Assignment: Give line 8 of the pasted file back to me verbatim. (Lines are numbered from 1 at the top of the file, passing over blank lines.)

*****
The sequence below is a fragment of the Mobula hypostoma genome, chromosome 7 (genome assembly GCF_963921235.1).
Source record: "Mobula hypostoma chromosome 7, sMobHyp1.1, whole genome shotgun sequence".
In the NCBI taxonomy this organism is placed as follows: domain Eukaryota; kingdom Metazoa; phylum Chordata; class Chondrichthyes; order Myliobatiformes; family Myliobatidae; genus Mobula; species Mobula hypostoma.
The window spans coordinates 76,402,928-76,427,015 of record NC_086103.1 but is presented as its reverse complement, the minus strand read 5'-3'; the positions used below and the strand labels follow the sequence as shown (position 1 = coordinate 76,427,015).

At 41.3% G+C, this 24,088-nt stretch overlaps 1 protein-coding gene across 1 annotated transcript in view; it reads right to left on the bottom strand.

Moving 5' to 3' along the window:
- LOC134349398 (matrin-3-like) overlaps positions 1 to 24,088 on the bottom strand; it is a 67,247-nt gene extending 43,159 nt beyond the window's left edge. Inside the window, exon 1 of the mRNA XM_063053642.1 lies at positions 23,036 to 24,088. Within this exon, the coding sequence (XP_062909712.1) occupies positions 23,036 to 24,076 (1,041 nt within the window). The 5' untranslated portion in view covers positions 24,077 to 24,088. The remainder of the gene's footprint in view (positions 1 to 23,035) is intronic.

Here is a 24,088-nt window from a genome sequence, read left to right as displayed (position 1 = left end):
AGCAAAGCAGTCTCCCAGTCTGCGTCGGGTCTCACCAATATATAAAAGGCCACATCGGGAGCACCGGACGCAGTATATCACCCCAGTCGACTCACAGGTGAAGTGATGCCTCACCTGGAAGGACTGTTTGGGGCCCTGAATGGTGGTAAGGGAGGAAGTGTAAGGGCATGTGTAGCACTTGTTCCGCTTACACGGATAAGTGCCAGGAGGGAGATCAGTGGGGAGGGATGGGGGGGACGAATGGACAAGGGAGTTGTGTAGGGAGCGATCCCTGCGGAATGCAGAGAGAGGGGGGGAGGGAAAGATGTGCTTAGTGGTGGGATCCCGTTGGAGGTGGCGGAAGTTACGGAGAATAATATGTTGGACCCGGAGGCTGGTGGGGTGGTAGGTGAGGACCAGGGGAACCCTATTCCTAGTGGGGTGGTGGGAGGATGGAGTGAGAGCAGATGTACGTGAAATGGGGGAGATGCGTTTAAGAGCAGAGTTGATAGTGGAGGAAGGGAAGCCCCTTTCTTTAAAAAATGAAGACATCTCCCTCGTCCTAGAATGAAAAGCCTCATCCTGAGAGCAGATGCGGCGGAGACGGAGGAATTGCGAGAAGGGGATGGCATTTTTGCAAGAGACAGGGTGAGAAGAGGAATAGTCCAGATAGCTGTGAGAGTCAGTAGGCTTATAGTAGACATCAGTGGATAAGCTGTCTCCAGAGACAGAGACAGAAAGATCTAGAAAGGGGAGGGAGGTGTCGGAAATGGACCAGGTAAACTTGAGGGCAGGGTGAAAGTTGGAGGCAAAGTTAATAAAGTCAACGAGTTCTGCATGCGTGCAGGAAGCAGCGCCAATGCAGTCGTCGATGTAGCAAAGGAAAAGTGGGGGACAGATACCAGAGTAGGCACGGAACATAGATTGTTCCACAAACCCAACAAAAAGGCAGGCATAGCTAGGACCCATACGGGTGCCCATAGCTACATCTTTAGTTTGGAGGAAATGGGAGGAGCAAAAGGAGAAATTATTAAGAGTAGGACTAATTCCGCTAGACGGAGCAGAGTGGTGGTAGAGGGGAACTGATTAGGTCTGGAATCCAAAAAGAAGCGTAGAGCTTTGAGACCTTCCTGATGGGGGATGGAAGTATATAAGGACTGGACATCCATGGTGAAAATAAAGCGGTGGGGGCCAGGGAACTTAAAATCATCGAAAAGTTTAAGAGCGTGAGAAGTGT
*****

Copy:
Here is a 24,088-nt window from a genome sequence, read left to right as displayed (position 1 = left end):